After the German occupation of France in the early summer of 1940, a minor landing ground near a small town in northern France became a vital base for the fighter aircraft of Jagdgeschwader 2. This small town was Beaumont-le-Roger, and the nearby airfield would be a hive of Luftwaffe activity for the next three years. Beaumont-le-Roger is located in the Department of Eure, in Normandy, and the closest major town is Evreux, 25 kilometres to the east.
Beaumont-le-Roger was created as an operational landing ground by the Armée de l’Air (French Air Force) prior to 10 May 1940, and the Germans developed it into an important fighter airfield after they captured it in June. Elements of Jagdgeschwader 2 would be based there from June 1940 until late-1943, flying many missions against the Royal Air Force, and later against the United States Army Air Force.
The Geschwaderstab, I. Gruppe and II. Gruppe of JG 2 all transferred to Beaumont-le-Roger on 27 June (including ace Helmut Wick, who is featured in one of our eArticles), and one pilot of the 3. Staffel noted of the ‘airfield’ at this time: “As we approached the site indicated on our maps all that could be seen was a huge cornfield – nothing resembling a landing strip and no sign of any activity – military or otherwise – either.” The pilot safely landed his Bf 109 in the field, followed by his comrades. Steps were quickly taken to convert this cornfield into a major Luftwaffe fighter base, and JG 2 missions were being flown from Beaumont-le-Roger as early as 29 June 1940.
Within a few days the British were aware of Jagdgeschwader 2’s new base, thanks to ULTRA: on 3 July 1940 a decrypted German signal gave away the location of the Richthofen Geschwader. The signal noted that Oberstleutnant Harry von Bülow-Bothkamp’s Geschwaderstab had three Bf 109s and three pilots there, all ready for operations, I./JG 2 had 36 aircraft (25 serviceable) and 43 crews (27 ready), while II./JG 2 could call on 35 aircraft, of which 25 were ready, and 40 pilots, 24 of whom were capable of flying missions.
One Jagdgeschwader 2 pilot was not impressed by the town of Beaumont-le-Roger itself: “There is no decent restaurant, pub or café, nor a department store.” However, the nearby Château de Saint-Léger, used as pilot accommodation, was considered a real bonus of being based in this particular part of France. The chateau was a large, impressive building, and still exists today.
Beaumont-le-Roger was home not only to the pilots of Jagdgeschwader 2, but also to their pets. Pilot Julius Meimberg of 4./JG 2 recalled that his Staffelkapitän, the flamboyant Hans ‘Assi’ Hahn, “had a menagerie comprising chickens, dogs and even a parrot. At Beaumont, we added a goat and an owl to our little zoo.”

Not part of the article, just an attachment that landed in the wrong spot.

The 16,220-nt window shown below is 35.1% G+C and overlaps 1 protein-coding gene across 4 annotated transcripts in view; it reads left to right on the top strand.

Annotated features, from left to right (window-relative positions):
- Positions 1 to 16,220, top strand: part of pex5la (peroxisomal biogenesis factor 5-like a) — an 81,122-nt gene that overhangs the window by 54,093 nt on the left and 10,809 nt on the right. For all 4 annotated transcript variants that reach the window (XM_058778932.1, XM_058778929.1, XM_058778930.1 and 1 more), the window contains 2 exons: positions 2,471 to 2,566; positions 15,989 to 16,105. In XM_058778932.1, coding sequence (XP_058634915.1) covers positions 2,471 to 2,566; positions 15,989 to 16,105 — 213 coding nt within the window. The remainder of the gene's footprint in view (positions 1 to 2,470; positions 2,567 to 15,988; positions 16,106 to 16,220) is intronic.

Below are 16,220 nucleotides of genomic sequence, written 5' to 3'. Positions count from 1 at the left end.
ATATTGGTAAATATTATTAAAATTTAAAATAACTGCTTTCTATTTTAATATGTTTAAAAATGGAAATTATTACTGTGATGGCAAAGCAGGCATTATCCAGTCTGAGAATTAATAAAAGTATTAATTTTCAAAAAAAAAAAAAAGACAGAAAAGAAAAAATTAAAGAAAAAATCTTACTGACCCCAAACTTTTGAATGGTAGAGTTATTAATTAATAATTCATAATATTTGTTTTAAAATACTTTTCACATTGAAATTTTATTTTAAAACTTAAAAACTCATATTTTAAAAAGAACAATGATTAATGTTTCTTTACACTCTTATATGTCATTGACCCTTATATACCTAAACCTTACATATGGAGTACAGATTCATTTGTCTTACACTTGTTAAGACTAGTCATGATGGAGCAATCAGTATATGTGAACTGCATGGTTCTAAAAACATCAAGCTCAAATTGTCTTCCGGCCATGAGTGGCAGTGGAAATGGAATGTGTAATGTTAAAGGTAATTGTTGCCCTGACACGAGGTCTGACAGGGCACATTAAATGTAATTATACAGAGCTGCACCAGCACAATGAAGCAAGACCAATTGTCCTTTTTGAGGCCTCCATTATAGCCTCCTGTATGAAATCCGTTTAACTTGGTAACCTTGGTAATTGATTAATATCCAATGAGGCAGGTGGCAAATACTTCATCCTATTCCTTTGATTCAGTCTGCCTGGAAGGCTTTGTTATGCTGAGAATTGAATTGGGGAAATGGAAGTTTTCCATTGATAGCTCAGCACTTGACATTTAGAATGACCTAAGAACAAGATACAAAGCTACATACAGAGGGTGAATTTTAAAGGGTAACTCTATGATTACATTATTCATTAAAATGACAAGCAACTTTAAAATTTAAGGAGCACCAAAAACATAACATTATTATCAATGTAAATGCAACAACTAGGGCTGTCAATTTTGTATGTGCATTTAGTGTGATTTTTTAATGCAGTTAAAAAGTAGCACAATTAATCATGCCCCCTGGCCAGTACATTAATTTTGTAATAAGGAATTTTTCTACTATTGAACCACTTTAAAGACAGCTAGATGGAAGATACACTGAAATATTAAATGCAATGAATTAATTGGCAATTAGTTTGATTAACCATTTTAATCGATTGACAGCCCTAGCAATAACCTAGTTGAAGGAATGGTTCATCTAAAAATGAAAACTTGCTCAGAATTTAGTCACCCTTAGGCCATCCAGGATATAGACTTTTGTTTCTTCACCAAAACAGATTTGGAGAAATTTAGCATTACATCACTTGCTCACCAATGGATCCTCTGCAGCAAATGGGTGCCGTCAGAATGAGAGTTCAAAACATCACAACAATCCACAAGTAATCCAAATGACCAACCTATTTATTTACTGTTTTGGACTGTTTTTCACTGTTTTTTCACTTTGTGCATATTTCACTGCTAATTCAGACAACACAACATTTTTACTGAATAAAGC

II./JG 2 was the longest resident at Beaumont-le-Roger, remaining there for a year, from June 1940 to June 1941, and then for most of 1942, returning again in the spring of 1943 after its African sojourn. Pilots like Erich Rudorffer, Kurt Bühligen and Kurt Goltzsch claimed many aerial victories while flying Fw 190s and Bf 109s from Beaumont-le-Roger in 1942 and 1943. However, later in 1943 the airfield ceased being used by operational units, although it remained a Luftwaffe airfield until August 1944.
We have previously posted some Jagdgeschwader 2 ‘home movie’ footage on this blog featuring Beaumont-le-Roger. A modern view of the large house featured in those home movies, the Château de Saint-Léger (Le Plessis-Sainte-Opportune), can be seen on this page, along with aerial shots of the airfield from the Jagdgeschwader 2 home movie, modern aerial shots, and some other comparative ‘Then and Now’ photographs, thanks to the research of our French colleague Frédéric Quesnel. We are very grateful for his assistance with this blog post.
From very humble beginnings as a cornfield in the French countryside in the summer of 1940, Beaumont-le-Roger became one of the more important Luftwaffe airfields on the Channel Front, and for Second World War aviation historians and enthusiasts, it will always be associated with Jagdgeschwader 2 ‘Richthofen’.
NA HW 5
Bethke, Siegfried Flugbuch
Hannes, Karl Flugbuch
Rudorffer, Erich Flugbuch
Seeger, Günther Flugbuch
Wenger, Leopold Letter 21 March 1941
deZeng, IV, Henry L. ‘Luftwaffe Airfields 1935-45 France’
Mombeek, Erik & Roba, Jean-Louis with Goss, Chris In the Skies of France, A Chronicle of JG 2 “Richthofen”, Volume I: 1934-1940, A.S.B.L. La Porte d’Hoves, Linkebeek, undated.
Frédéric Quesnel, Rémi Tracanelli, Andreas Zapf